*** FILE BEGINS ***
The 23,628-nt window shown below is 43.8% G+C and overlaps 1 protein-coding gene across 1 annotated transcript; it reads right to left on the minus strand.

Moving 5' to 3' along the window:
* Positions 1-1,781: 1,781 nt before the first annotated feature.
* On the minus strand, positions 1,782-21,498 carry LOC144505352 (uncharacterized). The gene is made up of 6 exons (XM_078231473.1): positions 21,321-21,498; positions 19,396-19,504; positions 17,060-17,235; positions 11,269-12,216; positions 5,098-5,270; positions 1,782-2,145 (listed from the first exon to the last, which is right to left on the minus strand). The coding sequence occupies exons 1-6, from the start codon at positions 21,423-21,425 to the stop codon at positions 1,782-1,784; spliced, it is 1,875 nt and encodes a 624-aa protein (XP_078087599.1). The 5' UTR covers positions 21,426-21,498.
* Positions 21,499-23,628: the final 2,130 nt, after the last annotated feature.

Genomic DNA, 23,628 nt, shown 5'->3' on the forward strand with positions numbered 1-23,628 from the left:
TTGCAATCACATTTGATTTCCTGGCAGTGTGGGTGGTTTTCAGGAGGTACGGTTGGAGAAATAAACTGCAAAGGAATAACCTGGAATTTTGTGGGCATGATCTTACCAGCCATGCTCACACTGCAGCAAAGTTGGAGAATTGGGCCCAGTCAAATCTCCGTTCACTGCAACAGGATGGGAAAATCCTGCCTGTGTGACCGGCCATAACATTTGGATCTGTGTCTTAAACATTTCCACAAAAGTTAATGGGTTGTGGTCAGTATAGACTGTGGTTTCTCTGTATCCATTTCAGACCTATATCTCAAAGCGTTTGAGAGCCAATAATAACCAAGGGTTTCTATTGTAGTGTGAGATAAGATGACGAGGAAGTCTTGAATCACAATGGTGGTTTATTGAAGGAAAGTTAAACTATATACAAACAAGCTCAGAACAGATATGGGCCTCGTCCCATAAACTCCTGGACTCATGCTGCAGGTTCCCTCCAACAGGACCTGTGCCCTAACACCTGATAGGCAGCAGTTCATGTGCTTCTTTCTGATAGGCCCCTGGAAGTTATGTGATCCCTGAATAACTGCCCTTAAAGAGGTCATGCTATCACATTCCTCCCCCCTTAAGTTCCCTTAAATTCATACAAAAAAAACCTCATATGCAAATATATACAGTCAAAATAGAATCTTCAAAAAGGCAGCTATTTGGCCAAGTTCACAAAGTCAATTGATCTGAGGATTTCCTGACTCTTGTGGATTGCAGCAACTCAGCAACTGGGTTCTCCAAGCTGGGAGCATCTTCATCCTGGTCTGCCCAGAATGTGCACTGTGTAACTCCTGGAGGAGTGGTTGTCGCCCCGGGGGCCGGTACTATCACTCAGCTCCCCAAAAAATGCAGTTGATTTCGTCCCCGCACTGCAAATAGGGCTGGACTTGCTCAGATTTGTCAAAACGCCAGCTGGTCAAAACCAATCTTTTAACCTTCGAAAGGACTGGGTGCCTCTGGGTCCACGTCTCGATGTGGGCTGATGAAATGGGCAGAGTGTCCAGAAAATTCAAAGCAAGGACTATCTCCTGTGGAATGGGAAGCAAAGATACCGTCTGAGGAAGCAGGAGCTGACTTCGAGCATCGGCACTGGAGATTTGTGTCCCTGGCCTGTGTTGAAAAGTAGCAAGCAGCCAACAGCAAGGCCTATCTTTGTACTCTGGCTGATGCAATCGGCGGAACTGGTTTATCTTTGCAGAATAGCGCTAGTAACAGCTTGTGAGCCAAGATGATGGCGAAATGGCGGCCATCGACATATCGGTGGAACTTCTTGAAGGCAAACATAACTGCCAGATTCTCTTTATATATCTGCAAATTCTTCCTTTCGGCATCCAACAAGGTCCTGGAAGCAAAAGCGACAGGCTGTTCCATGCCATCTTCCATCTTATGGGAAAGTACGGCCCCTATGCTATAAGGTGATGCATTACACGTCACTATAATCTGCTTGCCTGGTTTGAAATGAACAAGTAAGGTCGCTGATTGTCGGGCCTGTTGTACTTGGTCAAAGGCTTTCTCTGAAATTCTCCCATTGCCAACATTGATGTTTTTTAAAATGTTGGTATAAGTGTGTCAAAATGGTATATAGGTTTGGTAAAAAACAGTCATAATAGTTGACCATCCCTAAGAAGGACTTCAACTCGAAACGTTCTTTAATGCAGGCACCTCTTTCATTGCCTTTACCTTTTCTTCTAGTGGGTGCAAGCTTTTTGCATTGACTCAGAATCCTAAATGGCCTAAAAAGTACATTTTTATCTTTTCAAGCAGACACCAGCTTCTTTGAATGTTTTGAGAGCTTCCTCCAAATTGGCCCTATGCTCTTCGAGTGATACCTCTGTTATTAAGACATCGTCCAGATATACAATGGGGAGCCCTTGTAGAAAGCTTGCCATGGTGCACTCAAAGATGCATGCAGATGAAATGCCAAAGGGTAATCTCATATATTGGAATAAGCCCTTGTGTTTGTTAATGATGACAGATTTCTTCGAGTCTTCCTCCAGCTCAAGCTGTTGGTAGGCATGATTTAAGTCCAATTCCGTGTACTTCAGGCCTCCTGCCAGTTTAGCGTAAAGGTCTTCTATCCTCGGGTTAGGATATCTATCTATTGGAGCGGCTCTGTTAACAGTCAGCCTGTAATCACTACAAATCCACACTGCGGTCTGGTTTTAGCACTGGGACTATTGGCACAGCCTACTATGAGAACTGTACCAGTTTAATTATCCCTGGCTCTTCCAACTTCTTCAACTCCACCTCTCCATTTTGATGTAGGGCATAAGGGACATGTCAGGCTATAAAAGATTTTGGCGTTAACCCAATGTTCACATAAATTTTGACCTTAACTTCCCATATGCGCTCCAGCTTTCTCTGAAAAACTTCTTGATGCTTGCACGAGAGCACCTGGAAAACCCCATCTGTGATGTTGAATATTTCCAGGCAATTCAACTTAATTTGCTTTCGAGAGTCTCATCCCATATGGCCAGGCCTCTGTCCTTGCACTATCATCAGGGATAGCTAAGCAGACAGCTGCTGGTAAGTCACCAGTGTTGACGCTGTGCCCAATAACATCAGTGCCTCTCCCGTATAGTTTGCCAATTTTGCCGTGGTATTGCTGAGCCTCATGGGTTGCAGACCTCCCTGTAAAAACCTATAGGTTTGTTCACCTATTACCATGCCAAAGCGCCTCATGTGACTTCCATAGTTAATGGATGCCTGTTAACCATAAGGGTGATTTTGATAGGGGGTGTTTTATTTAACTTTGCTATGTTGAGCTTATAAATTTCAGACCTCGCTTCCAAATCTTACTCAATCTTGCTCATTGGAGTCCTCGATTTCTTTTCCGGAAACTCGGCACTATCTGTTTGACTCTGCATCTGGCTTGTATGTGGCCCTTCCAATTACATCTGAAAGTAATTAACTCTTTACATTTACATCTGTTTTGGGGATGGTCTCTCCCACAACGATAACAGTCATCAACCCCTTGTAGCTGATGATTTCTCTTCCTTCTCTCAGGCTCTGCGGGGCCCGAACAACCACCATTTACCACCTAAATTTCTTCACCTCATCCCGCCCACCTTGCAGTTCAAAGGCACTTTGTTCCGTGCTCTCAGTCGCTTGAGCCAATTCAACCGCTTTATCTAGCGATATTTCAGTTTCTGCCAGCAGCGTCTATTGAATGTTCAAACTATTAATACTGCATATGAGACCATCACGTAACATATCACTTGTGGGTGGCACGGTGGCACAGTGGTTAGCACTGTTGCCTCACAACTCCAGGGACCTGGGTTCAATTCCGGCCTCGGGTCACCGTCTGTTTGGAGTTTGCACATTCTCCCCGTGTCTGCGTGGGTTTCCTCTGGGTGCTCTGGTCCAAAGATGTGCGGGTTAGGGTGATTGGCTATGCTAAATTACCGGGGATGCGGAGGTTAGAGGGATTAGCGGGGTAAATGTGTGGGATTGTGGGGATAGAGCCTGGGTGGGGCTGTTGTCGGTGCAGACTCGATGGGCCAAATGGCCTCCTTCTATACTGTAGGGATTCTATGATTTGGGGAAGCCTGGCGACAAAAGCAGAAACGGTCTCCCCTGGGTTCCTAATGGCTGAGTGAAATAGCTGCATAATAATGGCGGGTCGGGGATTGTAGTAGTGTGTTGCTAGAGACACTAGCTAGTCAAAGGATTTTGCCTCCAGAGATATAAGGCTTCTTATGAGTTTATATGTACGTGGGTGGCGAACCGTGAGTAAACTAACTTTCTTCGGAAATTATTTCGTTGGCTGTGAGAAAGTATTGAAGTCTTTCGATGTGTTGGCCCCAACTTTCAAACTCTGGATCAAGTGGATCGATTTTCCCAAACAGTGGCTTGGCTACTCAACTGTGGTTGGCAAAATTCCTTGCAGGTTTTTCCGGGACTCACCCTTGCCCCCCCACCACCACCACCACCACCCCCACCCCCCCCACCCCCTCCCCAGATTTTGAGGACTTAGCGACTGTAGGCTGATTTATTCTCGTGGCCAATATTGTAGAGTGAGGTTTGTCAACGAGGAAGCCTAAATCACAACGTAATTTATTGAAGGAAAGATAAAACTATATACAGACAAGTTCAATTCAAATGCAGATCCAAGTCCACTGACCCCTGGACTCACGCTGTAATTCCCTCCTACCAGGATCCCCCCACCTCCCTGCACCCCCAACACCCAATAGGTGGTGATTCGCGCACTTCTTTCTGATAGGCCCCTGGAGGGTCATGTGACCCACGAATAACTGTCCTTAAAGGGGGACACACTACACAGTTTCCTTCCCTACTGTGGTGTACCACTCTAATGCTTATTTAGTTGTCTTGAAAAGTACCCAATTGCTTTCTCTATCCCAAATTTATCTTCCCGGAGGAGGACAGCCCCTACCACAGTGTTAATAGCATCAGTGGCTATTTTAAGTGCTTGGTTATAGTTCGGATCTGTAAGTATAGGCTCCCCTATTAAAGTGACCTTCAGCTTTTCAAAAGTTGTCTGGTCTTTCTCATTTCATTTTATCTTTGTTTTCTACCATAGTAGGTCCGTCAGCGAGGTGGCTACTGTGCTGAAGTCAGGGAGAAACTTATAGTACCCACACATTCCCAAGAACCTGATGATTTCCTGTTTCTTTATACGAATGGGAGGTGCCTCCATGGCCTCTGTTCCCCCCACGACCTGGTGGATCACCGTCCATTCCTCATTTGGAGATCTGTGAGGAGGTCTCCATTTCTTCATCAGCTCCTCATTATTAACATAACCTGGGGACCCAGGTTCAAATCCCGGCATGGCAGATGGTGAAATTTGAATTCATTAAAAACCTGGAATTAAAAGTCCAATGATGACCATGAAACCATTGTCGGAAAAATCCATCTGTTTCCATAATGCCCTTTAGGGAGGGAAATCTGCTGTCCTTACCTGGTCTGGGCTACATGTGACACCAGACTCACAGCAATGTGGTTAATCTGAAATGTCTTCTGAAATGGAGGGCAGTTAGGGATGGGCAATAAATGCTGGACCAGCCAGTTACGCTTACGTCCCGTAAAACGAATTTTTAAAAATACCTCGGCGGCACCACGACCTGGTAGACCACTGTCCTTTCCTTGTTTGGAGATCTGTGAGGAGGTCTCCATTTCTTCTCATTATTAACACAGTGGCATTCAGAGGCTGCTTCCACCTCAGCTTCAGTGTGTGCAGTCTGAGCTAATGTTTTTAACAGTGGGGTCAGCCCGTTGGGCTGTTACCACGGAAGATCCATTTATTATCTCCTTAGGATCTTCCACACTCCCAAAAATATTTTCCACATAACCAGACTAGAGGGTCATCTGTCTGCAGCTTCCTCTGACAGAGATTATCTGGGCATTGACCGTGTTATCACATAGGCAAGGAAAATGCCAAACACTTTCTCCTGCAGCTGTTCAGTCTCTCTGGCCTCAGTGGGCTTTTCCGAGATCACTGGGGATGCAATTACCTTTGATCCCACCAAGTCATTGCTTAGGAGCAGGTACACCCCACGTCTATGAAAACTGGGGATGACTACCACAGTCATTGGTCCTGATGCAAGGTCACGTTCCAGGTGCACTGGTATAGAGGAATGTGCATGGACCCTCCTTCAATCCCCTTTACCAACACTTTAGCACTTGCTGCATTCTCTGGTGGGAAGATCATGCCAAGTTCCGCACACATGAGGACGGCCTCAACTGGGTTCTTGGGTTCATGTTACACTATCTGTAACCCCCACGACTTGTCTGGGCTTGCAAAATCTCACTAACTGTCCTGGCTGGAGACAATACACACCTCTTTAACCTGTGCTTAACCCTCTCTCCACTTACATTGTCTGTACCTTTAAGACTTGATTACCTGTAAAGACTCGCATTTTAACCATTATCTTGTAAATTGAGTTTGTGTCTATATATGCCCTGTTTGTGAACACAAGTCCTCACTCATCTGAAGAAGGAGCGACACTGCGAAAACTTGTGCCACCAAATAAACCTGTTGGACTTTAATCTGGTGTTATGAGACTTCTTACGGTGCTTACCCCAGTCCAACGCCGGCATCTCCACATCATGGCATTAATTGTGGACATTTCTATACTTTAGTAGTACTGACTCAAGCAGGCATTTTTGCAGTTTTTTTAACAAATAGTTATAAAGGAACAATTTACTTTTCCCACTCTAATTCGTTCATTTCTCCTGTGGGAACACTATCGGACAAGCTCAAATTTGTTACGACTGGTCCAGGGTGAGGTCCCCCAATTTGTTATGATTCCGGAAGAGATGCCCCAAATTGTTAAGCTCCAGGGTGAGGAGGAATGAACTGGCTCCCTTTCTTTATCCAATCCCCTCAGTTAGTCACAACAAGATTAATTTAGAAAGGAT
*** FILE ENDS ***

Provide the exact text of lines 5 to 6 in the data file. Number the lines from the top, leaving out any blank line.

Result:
* Positions 21,499-23,628: the final 2,130 nt, after the last annotated feature.

Genomic DNA, 23,628 nt, shown 5'->3' on the forward strand with positions numbered 1-23,628 from the left: